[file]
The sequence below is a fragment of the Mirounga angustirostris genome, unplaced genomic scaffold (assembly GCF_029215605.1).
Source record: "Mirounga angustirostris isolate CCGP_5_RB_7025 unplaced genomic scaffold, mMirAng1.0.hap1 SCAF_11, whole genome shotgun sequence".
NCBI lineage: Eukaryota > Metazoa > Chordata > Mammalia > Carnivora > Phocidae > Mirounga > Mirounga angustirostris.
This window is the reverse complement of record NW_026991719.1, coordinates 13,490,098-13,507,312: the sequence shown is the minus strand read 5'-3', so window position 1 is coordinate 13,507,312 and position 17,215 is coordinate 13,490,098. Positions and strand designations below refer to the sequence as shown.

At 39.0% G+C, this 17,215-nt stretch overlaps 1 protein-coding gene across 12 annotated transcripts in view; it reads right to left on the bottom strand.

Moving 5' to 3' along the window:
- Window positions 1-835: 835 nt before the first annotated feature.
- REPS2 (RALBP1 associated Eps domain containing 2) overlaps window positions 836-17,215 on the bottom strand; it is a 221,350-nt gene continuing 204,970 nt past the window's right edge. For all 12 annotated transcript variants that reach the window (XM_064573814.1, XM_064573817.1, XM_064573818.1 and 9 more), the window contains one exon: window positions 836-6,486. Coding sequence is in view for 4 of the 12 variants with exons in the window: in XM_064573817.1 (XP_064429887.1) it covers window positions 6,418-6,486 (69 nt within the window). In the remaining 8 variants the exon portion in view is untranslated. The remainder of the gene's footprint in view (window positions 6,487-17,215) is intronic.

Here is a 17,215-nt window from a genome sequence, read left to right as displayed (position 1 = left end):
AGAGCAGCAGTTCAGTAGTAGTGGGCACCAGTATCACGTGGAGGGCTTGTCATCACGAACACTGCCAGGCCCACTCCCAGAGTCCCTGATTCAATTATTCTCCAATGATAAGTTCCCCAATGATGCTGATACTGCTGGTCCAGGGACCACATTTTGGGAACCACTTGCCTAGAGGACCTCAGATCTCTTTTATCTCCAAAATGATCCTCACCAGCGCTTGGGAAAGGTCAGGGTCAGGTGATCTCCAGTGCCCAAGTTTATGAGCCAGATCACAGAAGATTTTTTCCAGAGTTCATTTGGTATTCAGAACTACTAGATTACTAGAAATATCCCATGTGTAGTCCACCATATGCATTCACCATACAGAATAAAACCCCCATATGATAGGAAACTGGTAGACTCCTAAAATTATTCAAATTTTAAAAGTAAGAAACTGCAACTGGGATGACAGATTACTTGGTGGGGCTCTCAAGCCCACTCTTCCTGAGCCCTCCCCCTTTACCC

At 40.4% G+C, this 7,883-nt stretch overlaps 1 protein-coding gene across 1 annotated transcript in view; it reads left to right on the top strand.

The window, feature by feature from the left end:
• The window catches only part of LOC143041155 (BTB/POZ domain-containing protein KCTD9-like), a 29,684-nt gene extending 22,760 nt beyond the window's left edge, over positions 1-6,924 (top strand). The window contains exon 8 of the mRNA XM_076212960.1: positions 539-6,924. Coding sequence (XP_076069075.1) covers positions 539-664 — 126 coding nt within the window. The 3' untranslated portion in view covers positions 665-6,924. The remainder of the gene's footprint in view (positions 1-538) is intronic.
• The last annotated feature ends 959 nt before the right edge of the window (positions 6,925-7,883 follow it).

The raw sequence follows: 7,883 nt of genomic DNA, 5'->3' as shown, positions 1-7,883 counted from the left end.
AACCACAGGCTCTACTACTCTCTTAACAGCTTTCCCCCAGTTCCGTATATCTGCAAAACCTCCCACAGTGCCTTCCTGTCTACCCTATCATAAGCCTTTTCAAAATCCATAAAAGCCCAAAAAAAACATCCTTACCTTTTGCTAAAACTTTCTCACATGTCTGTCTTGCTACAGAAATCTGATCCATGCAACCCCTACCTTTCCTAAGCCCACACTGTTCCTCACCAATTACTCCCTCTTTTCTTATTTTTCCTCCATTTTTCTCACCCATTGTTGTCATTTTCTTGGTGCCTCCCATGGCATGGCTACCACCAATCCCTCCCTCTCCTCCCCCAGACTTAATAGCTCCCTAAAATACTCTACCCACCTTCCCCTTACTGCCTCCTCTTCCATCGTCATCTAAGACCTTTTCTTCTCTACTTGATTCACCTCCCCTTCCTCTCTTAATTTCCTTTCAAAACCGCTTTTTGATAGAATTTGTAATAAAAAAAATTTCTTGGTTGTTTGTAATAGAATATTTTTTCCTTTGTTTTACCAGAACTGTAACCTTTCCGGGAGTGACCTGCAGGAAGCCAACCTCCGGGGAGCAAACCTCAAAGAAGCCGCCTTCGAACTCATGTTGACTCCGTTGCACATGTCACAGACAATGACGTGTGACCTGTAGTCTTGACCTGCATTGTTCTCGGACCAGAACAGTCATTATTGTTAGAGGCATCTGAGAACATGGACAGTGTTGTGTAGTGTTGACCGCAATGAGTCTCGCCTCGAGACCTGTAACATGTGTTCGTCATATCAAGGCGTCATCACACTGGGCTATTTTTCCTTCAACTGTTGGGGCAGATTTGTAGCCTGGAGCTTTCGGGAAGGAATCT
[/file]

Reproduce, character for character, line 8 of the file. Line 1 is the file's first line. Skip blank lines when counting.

- REPS2 (RALBP1 associated Eps domain containing 2) overlaps window positions 836-17,215 on the bottom strand; it is a 221,350-nt gene continuing 204,970 nt past the window's right edge. For all 12 annotated transcript variants that reach the window (XM_064573814.1, XM_064573817.1, XM_064573818.1 and 9 more), the window contains one exon: window positions 836-6,486. Coding sequence is in view for 4 of the 12 variants with exons in the window: in XM_064573817.1 (XP_064429887.1) it covers window positions 6,418-6,486 (69 nt within the window). In the remaining 8 variants the exon portion in view is untranslated. The remainder of the gene's footprint in view (window positions 6,487-17,215) is intronic.